The scheming Apparatchik of the Prague spring

Mary Heimann

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2 Citations (Scopus)


In the last week of August 1968, as unfolding footage of the Soviet and Warsaw Pact invasion of Czechoslovakia was being shown to an astonished world, the reputation of the country's leader, Alexander Dubek, began to be fixed in collective political memory. The Times, like most other Western newspapers, presented the First Secretary of the Czechoslovak Communist Party (Komunistick strana eskoslovenska (KS)) as a gentle, decent man; a leader as devoted to his countrymen as they so manifestly were to him. True, Dubek had at first been hesitant to embrace radical reform; but, once persuaded of the need to liberalise and democratise the communist system, he had become one of 'liberal' or 'progressive' socialism's staunchest and most enthusiastic supporters.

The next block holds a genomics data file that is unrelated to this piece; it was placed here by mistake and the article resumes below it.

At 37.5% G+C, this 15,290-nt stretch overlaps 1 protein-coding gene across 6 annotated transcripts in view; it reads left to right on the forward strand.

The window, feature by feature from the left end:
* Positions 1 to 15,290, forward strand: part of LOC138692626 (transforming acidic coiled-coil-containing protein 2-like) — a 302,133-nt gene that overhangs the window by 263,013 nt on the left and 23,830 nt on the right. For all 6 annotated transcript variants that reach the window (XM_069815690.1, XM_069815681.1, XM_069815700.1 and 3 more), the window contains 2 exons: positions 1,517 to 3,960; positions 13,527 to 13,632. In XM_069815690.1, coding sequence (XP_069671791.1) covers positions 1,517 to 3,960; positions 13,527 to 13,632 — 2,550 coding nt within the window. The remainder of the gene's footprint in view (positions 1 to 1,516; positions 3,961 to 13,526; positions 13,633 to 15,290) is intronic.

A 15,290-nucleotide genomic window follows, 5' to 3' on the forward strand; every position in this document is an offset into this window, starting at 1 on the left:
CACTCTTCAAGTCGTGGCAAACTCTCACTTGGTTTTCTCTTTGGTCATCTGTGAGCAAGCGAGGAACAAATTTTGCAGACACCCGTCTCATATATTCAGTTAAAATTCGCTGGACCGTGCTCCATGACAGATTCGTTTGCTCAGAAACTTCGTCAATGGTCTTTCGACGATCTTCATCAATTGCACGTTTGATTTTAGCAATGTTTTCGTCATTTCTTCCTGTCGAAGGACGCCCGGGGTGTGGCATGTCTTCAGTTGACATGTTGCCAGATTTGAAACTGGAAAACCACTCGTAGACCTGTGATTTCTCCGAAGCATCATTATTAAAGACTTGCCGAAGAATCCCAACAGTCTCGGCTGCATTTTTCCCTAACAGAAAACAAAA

Original languageEnglish
Pages (from-to)1717-1734
Number of pages18
JournalEurope-Asia Studies
Issue number10
Early online date25 Nov 2008
Publication statusPublished - Dec 2008


  • Asian politics
  • Asian studies
  • Russia
  • former Soviet Union
  • East European studies
  • Prague
  • Czechoslovakia

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